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Climate-resilient development for Somalia

This report outlines ways that policymakers in Somalia can increase access to climate finance and better integrate adaptation, mitigation and disaster risk management in socioeconomic development.
Multiple Authors


Somalia is among a group of countries designated as ‘fragile’ by the World Bank; this fragility has created high vulnerability to climate extremes and change. Despite this, Somalia receives little climate finance compared to other countries. There is a need to better understand what barriers and enablers exist in-country to address the adverse impacts of today’s climate hazards and prepare for climate change.

So far, bilateral and multilateral funding has been fundamental to financing climate-related activities in Somalia, but there are missed opportunities in acquiring funding and effective use of the scarce finance. In addition, adaptation priorities identified in national climate and sectoral policies in Somalia do not yet adequately address the range of climate risks to the country’s economic and social development.

This report outlines ways that policymakers in Somalia can increase access to climate finance and better integrate adaptation, mitigation and disaster risk management in socioeconomic development. It draws on desk-based research, an independent analysis of existing climate projection datasets from authors with expertise in climate data analysis, a climate risk assessment, and extensive stakeholder consultations with key actors from the Federal Government of Somalia (FGS) and bilateral and multilateral financial providers.

This article is an abridged version of the original text, which can be downloaded from the right-hand column. Please access the original text for more detail, research purposes, full references, or to quote text.

Government development priorities

The FGS has laid out the vision to transition the country from dealing with protracted humanitarian crises into a country with a vibrant and diverse economy. The Somalia National Development Plan 2020 to 2024 (the Ninth National Development Plan; NDP9) uses this vision to define a future based on poverty reduction, inclusive growth and development.

The objectives of the NDP9 are anchored on four pillars, namely: (1) inclusive politics, (2) security and rule of law, (3) economic development and (4) social development. The objectives and goals articulated in NDP9 are being used in conjunction with different sector policies (see table below) to move the country beyond the current status quo where local livelihoods are highly vulnerable to climate, conflict and financial shocks and stresses to a more inclusive, resilient and diversified economy.

List of FGS policies

Despite Somalia being prone to droughts and heavy rainfall events, climate-related issues are currently addressed in an ad-hoc manner and require better embedding within socio-economic development and land-use planning. Adaptation of human systems and protection of Somalia’s ecosystems to facilitate their adaptation are processes that need to be embedded within Somalia’s development so that it is climate resilient, equitable and just, keeping in line with the NDP9’s priority pillars of inclusive and accountable politics and improved security and the rule of law.

Climate risks to Somalia’s development

The report focuses on climate change risks to five cross-pillar socio-economic sectors mentioned as priorities in the NDP9 under ‘Pillar 3: Economic development’ and ‘Pillar 4: Social development’: (1) water, (2) energy, (3) urbanisation, (4) agriculture and (5) livestock. Here we present an abridged version of the report’s findings. Please read the full report for more details.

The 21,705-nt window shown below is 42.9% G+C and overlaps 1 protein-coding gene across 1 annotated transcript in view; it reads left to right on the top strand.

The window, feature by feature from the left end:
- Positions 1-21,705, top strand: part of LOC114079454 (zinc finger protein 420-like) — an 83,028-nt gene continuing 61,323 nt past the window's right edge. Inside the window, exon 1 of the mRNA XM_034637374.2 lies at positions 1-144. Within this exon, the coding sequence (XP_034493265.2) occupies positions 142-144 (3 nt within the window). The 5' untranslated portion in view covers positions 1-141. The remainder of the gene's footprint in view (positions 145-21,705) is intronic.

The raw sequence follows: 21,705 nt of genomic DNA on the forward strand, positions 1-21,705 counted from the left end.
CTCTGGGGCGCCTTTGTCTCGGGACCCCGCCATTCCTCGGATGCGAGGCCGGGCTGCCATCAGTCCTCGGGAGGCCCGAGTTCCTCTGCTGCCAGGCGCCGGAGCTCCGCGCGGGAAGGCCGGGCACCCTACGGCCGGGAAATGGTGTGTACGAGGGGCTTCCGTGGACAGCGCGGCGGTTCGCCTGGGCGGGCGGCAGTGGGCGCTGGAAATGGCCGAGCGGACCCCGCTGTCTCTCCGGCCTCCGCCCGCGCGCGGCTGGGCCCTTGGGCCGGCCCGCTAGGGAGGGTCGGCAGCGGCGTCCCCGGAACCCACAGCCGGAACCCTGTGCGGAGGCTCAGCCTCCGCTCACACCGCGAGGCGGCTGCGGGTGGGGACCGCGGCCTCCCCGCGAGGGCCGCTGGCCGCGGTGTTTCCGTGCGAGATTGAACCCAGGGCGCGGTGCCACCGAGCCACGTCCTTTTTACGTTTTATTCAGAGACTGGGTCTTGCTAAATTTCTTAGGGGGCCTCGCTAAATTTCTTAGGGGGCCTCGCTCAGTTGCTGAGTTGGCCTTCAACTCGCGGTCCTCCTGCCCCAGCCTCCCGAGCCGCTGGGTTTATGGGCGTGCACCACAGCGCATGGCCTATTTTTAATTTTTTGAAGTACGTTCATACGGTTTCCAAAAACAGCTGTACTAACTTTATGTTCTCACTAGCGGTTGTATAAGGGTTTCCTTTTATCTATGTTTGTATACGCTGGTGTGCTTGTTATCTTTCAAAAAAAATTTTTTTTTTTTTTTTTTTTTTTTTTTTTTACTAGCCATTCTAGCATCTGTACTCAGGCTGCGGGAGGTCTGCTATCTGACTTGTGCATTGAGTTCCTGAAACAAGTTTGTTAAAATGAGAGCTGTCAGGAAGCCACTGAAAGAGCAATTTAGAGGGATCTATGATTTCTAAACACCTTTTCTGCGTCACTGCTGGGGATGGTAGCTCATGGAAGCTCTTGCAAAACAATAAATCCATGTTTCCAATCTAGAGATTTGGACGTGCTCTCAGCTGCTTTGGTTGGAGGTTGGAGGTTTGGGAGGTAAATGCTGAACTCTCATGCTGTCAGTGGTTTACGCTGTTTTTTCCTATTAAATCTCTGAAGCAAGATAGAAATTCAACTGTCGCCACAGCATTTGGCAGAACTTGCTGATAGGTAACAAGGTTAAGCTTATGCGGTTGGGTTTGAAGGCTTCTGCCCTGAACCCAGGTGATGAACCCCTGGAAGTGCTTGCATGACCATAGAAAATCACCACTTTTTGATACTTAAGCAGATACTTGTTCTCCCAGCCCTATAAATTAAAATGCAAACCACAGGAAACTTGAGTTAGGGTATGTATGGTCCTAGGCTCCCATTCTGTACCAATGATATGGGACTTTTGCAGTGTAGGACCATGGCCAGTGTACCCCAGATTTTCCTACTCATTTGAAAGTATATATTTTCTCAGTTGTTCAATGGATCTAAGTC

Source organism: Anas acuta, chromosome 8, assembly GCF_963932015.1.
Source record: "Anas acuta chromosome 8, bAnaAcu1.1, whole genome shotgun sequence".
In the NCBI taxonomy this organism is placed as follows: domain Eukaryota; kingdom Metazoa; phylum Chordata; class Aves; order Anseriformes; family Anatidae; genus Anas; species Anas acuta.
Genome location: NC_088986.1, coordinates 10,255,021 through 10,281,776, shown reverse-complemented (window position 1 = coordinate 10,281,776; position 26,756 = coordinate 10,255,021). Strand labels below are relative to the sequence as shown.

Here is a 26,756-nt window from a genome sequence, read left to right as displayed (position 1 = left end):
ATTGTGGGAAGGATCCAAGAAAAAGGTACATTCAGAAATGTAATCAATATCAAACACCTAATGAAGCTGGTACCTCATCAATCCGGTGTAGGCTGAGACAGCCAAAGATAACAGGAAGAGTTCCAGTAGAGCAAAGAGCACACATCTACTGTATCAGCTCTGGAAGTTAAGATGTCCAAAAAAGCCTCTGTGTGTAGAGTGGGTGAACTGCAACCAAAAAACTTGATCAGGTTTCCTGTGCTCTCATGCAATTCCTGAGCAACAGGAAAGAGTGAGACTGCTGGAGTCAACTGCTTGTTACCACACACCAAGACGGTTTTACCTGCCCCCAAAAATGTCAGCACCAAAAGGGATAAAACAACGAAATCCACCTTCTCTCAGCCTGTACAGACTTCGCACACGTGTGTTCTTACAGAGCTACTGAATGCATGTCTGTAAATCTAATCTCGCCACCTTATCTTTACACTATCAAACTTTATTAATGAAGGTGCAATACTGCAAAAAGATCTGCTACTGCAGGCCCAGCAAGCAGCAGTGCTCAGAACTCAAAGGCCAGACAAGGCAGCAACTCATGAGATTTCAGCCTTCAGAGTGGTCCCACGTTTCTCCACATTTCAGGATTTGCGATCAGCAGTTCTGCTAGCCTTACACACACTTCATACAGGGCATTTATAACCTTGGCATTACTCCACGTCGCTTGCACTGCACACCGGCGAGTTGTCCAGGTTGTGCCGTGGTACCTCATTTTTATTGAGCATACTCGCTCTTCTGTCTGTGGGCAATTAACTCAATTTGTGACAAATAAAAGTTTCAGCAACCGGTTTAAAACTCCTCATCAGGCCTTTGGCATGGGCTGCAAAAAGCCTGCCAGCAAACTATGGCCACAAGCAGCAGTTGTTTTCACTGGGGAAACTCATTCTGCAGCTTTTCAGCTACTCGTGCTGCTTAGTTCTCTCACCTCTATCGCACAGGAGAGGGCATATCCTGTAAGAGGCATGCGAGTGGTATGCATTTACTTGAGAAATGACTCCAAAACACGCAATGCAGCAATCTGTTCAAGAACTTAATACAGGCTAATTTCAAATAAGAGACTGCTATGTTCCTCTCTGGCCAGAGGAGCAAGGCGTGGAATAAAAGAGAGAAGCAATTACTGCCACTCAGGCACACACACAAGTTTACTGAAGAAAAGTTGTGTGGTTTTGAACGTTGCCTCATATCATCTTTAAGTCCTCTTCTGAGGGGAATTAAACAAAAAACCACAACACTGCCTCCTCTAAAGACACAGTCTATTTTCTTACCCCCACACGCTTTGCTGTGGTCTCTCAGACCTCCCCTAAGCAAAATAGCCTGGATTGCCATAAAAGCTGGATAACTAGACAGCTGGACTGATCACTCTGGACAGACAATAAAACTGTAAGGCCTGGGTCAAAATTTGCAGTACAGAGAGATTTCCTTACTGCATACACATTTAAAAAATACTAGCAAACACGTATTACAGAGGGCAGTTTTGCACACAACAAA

Michael Tsegaye / UNICEF Ethiopia – CC BY-NC-ND 2.0

Short-term risks: 2021-2040

Water sector risks:

  • Water risks for Somalia over the short to long term will be heavily mediated by changes in demand related to urbanisation and economic diversification; land-use planning and change; conservation plans and measures; and the planning, construction and maintenance of infrastructure for irrigation, livestock watering points and urban use.
  • Climate-driven shifts in temperature and precipitation means and extremes will compound changes in water demand and use. Despite uncertainty in short-term precipitation, the increases in maximum daytime temperature and minimum night-time temperature will lead to higher evaporation and reduced aquifer recharge in some groundwater systems.

Energy sector risks:

  • There is currently a high dependency on charcoal for cooking in rural and urban areas, and it is a significant source of income for rural households. However, charcoal production is also leading to deforestation.
  • Planning, construction and maintenance of energy infrastructure will have to be cognisant of significant increases in energy demand and of higher temperatures and greater precipitation extremes.

Urbanisation risk:

  • Urban expansion through 2030 could be significant due to influxes of Internally Displaced People fleeing drought and conflict areas to stay in towns and cities.
  • People living in substandard housing are particularly vulnerable to heatwaves – such as shanty structures that lack cooling and ventilation. Such housing is also more likely to be damaged or destroyed in extreme rainfall events.

Agricultural risks:

  • Maize yields in Somalia could decline by 20% to 50% due to hotter temperatures, which presents challenges for farmers and crop production objectives articulated in the NDP9. Sorghum is more resilient to warmer temperatures and extended dry periods than maize crops; however, locust plague outbreaks are also likely to increase in frequency, given their linkages to heavy rainfall and the possibility of an increase in the intensity of rainfall events.
  • Water availability will play a vital role in agricultural productivity.

Livestock risks:

  • Heat stress in livestock presents a significant risk to Somalia’s livestock sector over the short to long term. Heat stress risks can also generate cascading gendered nutrition and economic risks amongst pastoralists and agro-pastoralists.